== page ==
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MONEY MATTERS

Budget and Budgeting

Jeffrey H. Altschul

In discussions with SAA members, I am often asked why we fund particular programs and not others. Frequently these questions are posed in the middle of our fiscal year and take the form of requests for funding a workshop, an interest group's newsletter, or a survey of our membership. The answer is always the same, and surprisingly simple. We did or did not budget for it.

The budget is a yearly plan of what we expect to take in as revenues and how we expect to allocate those funds to programs, services, and reserves. Although the Board of Directors can change the budget, such moves are always guided by the assumptions and priorities that were used to develop it. SAA members, then, should understand the budgeting process. This column is one step in that direction.

The budget process begins with the development of general assumptions. These assumptions relate to the environment and the general marketplace and includes analyses of factors that will impact SAA. Some assumptions are relatively concrete, such as anticipated increases in postal rates or paper prices. Others are more abstract--Do we expect our membership to increase? How much money will the Annual Meeting make?

Once these assumptions are formulated, they are approved by the board and the staff begin to draft the program budget. In addition to general assumptions, the board is responsible for clearly stating program priorities for the coming year. Changes in the length or format of our publications, new programs, expanded services--all need to be articulated with the financial consequences of each clearly understood. From the start, the budget is tied to priorities; it is not created in a vacuum.

SAA program staff are responsible and accountable for the budgets that they draft, manage, and monitor. For every line in the budget, there is a detailed justification. Along with a draft budget of 80+ pages, there are an additional 30+ pages of justifications that are submitted to the Executive Committee.

Committees also play a formative role in the budget process. At the same time that staff members are drafting budgets for their particular set of services, committee chairs submit budget requests and justifications to the treasurer for review by the Executive Committee. The Executive Committee serves as the budget committee. The Investment and Finance Committee, which does not develop the budget, reviews the draft budget at the same time it is sent to the Executive Committee. The Investment and Finance Committee also reviews the budget at the close of the fiscal year to evaluate the success and failure of the strategies that year.

Each year SAA develops both an operating and a capital budget. The purpose of the operating budget is to set out the Society's objectives in financial terms, whereas the capital budget outlines when and for how many capital additions (equipment, furniture, etc.) will be purchased. Essentially along with each draft budget that is considered, there is a proposed capital spending plan. The plan outlines specifically what assets the Society plans to purchase, indicating expected cost and date of purchase.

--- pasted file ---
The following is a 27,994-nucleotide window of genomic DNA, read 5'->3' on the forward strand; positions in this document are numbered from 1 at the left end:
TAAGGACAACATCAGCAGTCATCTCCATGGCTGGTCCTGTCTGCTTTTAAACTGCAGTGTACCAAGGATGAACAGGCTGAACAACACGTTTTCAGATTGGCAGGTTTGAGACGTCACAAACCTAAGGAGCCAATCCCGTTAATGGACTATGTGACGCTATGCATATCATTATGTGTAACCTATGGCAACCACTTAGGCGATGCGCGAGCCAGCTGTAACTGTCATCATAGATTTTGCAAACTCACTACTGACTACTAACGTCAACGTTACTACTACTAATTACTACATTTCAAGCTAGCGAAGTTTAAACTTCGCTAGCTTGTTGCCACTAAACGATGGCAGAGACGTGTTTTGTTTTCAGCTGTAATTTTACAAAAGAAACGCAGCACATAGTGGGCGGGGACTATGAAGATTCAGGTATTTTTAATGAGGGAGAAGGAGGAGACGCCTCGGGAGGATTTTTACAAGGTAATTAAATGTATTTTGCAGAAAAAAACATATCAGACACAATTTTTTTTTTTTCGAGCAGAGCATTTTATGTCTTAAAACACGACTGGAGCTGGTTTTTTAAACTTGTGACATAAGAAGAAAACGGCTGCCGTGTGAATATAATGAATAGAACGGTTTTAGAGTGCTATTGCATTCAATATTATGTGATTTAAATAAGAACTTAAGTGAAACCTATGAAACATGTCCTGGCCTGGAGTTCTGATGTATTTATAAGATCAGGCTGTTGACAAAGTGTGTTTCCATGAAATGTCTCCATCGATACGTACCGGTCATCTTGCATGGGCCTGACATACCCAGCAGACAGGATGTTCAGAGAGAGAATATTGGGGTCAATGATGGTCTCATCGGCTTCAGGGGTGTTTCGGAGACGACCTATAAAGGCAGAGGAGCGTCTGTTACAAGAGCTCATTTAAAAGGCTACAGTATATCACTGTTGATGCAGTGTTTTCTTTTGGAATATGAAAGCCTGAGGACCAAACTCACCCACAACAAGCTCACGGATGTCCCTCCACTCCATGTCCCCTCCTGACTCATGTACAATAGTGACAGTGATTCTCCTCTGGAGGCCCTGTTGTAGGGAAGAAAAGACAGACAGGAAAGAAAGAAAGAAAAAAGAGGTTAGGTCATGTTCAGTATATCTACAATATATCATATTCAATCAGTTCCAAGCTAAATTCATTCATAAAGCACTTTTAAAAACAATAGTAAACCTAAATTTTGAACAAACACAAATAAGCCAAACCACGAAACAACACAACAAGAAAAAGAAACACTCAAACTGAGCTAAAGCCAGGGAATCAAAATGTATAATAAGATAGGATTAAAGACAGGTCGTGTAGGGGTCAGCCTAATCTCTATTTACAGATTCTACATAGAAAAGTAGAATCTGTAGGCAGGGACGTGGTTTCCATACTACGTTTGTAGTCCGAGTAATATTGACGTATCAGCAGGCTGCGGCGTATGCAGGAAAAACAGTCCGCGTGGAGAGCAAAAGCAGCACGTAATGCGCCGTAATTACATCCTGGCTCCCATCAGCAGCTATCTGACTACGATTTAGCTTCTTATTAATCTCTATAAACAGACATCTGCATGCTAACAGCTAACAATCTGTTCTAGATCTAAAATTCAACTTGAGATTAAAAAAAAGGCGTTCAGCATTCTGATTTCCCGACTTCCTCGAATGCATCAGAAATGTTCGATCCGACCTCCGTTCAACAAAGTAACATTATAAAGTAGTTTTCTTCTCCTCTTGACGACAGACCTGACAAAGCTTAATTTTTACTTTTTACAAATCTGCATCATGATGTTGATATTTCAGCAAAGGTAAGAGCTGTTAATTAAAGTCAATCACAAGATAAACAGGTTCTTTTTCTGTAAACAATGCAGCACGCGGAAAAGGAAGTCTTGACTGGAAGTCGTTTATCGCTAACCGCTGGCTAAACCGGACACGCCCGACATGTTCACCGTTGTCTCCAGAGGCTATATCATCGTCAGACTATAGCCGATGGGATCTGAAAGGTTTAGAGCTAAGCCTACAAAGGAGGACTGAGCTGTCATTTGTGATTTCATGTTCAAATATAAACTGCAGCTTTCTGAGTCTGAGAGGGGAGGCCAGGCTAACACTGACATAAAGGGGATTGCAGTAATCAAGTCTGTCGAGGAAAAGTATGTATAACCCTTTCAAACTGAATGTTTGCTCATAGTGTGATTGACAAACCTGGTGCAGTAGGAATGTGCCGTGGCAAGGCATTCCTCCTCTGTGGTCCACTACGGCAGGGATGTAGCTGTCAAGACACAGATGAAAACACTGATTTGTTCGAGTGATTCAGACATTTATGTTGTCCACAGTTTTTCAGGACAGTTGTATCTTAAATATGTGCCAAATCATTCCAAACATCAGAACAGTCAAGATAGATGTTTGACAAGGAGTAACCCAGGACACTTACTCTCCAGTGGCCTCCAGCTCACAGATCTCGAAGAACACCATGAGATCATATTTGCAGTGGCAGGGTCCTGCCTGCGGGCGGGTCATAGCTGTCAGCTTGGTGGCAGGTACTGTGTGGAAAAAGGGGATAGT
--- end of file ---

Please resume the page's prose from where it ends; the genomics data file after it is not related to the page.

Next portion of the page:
The budgets are developed for the fall meetings of the Executive Committee and the board. The Executive Committee does an intense analysis of the draft, led by the treasurer. The Executive Committee tunes the budget and submits this new draft budget to the board for discussion and approval. The fall meeting of the board always has as a major focus the approval of the budget for the coming fiscal year.

Once approved, the board is reluctant to make large changes in budget allocations in that fiscal year. This can lead to frustration for committees that meet at the Annual Meeting in the spring and decide to take an action requiring financial support. That support may be forthcoming, but, because of the nature of the process, can only be built into the next fiscal year at the earliest. Thus, funds will not be available until sometime after the fall board meeting.

Not simply a planning tool, the budget also is a prime benchmark from which we manage the Society's finances. The budget is integrated into the accounting system, and monthly financial statements are produced which show the relationship of the fiscal activity to the budget. Variance percentages from the budget also are provided. Staff develop preliminary analyses of these financials. Within the financials themselves, there are comparisons to the previous fiscal year. These historical data provide a good basis for analysis. In addition to staff review and the treasurer's review of the financials, all of the members of the board receive these documents as does the chair of the Investment and Finance Committee.

The budgeting process, then, helps us in three areas. First, it forces the board to set priorities for programs and services. Second, the creation of the budget provides the best means of assessing our dues structure and setting revenue targets. Third, the budget is used to monitor the fiscal performance of the Society. Our budget is a tool that expresses our operating plan for the year and involves staff, the board, and committees. It is actively used as a tool to evaluate and control throughout the year. Each year we evaluate all lines so that a new budget is not simply an update of the previous year but a true reflection of the Society's priorities.

Jeffrey H. Altschul, treasurer of SAA, is president of Statistical Research, Inc., in Tucson, Arizona.


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